Stock Buybacks Up 50% to $384-B
$AAPL, $GS, $SPY
The biggest use of cash among S&P 500 companies is making their public footprints smaller, a strategy that is paid dividends in 2018.
According to Goldman Sachs (NYSE:GS), aggregate share repurchases aka buybacks, rose by nearly 50% to $384-B in 1-H of Y 2018. That tops the $341-B spent on capital expenditures, which are rising at the fastest pace in at least 25 years.
“For the first time in 10 years, buybacks are garnering the largest share of cash spending by S&P 500 firms,” writes Goldie’s chief U.S. equity strategist. “Capital spending has typically represented the largest single use of cash by corporations, a position it has held for 19 of the past 20 years.”
Awash with cash in light of a lower tax burden, corporate executives are electing to spend more on making themselves smaller rather than bigger, a bet that’s rewarded shareholders.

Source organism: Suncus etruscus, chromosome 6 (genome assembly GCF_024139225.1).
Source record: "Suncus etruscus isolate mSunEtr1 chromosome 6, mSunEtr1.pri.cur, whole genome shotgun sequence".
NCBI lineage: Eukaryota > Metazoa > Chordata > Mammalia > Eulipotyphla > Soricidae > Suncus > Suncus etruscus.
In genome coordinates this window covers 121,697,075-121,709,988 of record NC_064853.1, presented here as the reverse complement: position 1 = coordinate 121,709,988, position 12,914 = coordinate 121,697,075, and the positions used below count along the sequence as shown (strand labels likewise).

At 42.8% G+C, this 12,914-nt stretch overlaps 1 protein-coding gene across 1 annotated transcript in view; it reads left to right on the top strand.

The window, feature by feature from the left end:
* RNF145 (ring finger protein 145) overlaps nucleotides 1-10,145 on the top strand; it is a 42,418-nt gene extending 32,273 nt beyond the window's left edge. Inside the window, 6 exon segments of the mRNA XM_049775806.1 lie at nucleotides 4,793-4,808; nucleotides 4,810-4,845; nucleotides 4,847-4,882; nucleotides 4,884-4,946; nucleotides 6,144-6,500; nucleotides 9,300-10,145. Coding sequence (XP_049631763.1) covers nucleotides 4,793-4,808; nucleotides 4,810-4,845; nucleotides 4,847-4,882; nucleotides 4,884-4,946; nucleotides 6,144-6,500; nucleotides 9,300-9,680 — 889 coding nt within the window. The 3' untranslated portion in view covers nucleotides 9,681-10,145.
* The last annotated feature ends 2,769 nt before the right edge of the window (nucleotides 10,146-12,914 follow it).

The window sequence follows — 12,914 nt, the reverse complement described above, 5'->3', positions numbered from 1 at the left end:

A basket of stocks with the highest buyback yield is besting both the S&P 500 Index (SPY) as well as a collection of firms that invest the most relative to their market capitalization.
However, limits on companies’ ability to conduct discretionary buybacks ahead of their earnings announcements constitutes “a near-term risk” for US stocks as this removes one potential buyer of any dips, which could exacerbate moves to the downside.
“Since 2000, S&P 500 returns have been comparable in blackout and non-blackout periods, but realized volatility has been nearly 1 point higher in blackout periods than when a majority of firms are free to repurchase stock,” the strategist writes.
The Y 2018 increase in share shrinkage is fairly narrow, with Apple (NASDAQ:AAPL) alone accounting for about 25% of the rise in buybacks. Goldman’s buyback desk expects repurchase authorizations to top $1-T in Y 2018.
Critics contend that buybacks are a product of self-interested, short-term thinking among executives that exacerbate wealth inequality and come at the expense of activities that would boost economic activity and a firm’s longer-term prospects.
But the near 20% rise in business investment during 1-H among S&P 500 companies highlighted by Goldman suggests that genuine growth opportunities are not being starved of capital.
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